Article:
Commenting the findings of a poll commissioned by Humanist Society Scotland, Gordon MacRae, above, Chief Executive of HSS, said today that ‘by all measurements Scotland is no longer a faith-based country – and has not been for some time.’
The poll, carried out by Survation, reveals that a substantial majority (59 percent) of Scottish people do not hold either religious or spiritual beliefs.
These figures show how the majority of Scotland’s population do not identify with a religion nor believe in key aspects of spiritual belief … This is important when it comes to the provision of public services for example, providers must ensure they recognise and meet the needs of everyone – religious or not.
The report’s key findings are:
• Most people in Scotland self identify as non-religious (59 percent)
• Women are more likely to be non-religious (62 percent) than men (55 percent)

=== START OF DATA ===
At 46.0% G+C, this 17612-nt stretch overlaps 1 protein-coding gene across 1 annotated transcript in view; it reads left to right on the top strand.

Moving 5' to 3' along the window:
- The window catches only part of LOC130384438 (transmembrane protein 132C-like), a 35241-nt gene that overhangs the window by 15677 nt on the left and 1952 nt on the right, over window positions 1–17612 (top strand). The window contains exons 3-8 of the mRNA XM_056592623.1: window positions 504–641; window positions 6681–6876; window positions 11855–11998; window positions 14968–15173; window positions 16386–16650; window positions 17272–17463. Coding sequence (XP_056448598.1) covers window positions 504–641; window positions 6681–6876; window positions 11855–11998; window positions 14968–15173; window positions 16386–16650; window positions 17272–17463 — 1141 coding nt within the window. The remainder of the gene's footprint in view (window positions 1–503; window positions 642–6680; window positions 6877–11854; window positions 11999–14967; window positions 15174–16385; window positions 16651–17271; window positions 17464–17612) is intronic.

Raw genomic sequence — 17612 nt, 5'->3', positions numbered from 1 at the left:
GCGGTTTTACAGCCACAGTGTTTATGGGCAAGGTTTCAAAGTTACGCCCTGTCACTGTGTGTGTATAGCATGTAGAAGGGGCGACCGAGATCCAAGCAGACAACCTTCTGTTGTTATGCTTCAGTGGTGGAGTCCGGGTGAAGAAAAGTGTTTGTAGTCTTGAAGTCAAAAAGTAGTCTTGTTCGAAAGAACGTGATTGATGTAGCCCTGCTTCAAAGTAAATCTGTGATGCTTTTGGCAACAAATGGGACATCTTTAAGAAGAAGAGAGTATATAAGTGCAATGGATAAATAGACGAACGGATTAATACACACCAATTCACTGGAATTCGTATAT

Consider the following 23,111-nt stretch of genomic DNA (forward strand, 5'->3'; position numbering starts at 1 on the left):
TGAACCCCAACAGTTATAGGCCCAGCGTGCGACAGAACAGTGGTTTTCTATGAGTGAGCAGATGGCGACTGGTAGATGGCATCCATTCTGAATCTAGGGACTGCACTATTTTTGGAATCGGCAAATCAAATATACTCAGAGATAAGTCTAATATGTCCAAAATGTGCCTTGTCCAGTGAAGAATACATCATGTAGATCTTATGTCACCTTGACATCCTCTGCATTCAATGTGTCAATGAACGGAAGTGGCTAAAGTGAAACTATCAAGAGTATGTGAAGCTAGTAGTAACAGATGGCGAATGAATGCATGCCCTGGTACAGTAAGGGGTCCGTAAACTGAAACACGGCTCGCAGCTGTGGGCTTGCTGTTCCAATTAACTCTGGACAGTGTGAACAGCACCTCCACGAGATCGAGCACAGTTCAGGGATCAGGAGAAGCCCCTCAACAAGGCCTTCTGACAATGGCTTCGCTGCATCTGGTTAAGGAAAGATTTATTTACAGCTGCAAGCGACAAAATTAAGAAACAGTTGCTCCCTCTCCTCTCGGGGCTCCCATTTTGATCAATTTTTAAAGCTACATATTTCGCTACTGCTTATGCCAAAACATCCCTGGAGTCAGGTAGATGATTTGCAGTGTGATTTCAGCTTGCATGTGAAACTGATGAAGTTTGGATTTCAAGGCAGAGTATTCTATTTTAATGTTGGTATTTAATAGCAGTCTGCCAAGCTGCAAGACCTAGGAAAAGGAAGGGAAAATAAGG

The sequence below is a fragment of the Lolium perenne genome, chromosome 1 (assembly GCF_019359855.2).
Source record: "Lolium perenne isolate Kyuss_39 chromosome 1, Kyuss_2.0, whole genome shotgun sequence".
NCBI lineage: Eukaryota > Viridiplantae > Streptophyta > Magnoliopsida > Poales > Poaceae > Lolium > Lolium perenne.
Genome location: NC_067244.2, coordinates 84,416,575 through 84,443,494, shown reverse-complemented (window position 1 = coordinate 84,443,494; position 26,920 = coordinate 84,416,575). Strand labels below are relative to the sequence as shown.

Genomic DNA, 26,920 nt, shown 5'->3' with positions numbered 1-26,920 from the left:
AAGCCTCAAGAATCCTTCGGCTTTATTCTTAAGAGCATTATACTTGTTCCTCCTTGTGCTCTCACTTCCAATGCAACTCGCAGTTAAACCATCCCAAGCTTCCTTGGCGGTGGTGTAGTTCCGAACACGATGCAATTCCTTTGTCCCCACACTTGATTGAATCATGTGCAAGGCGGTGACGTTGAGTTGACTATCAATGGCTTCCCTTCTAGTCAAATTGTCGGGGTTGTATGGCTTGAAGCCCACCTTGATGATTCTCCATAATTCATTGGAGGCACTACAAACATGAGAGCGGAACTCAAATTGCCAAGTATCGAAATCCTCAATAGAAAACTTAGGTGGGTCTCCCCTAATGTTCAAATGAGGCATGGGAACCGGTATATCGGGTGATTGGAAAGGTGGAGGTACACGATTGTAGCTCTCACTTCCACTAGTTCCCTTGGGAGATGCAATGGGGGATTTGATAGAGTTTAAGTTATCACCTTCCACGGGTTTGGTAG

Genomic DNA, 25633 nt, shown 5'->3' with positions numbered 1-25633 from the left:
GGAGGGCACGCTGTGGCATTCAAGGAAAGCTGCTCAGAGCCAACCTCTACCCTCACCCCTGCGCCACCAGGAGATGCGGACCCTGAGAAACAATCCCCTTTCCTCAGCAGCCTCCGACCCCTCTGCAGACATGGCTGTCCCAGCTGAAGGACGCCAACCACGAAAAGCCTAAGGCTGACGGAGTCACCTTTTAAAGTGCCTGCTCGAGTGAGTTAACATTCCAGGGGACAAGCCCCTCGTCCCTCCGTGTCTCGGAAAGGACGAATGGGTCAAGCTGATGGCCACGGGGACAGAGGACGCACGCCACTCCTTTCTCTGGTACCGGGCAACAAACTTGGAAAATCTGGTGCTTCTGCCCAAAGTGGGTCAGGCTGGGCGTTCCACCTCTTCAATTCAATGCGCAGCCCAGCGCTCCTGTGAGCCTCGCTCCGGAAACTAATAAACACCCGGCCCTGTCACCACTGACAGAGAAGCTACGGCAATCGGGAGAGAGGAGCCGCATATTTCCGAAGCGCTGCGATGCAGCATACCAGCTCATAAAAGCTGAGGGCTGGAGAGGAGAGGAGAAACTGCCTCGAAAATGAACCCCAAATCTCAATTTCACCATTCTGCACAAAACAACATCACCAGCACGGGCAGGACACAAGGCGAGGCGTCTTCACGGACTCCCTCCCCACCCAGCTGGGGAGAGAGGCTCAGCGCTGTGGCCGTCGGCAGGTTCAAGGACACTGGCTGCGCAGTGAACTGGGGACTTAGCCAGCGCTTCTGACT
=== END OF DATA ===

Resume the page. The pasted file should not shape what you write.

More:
• Most people in Scotland do not believe in life after death (51 percent)
• The majority of the Scottish public do not believe in angels (60 percent), evil spirits (65 percent) or divine miracles from God (67 percent)
• Most people in Scotland never pray (53 percent)
• 60 percent reported they never attended church outside of weddings or funerals they are attending
These findings are consistent with other recent surveys such as the 2017 Scottish Social Attitudes Survey (SSAS), which found that 58 percent of Scots consider themselves non-religious, including 74 percent of Scots aged 18-34. The SSAS suggested that the only generation where religious belief was in the majority was Scots aged 65+, of whom only 34 percent were non-religious, compared to 57 percent of Scots aged 50-64.
Last year, Humanist Society Scotland conducted more marriages in Scotland that any religious group, including the Church of Scotland.
Humanists UK Chief Executive Andrew Copson commented:
The evidence suggests that Scotland is not only a majority non-religious country, but that the non-religious population is very firm in those beliefs – overwhelmingly rejecting supernatural, spiritual, and irrational beliefs.
In the light of these finding, senior politicians across Scotland need to stop claiming that Scotland is a “Christian country” as a means of justifying privileges given to religious institutions in politics and public life.
Hat tip: AgentCormac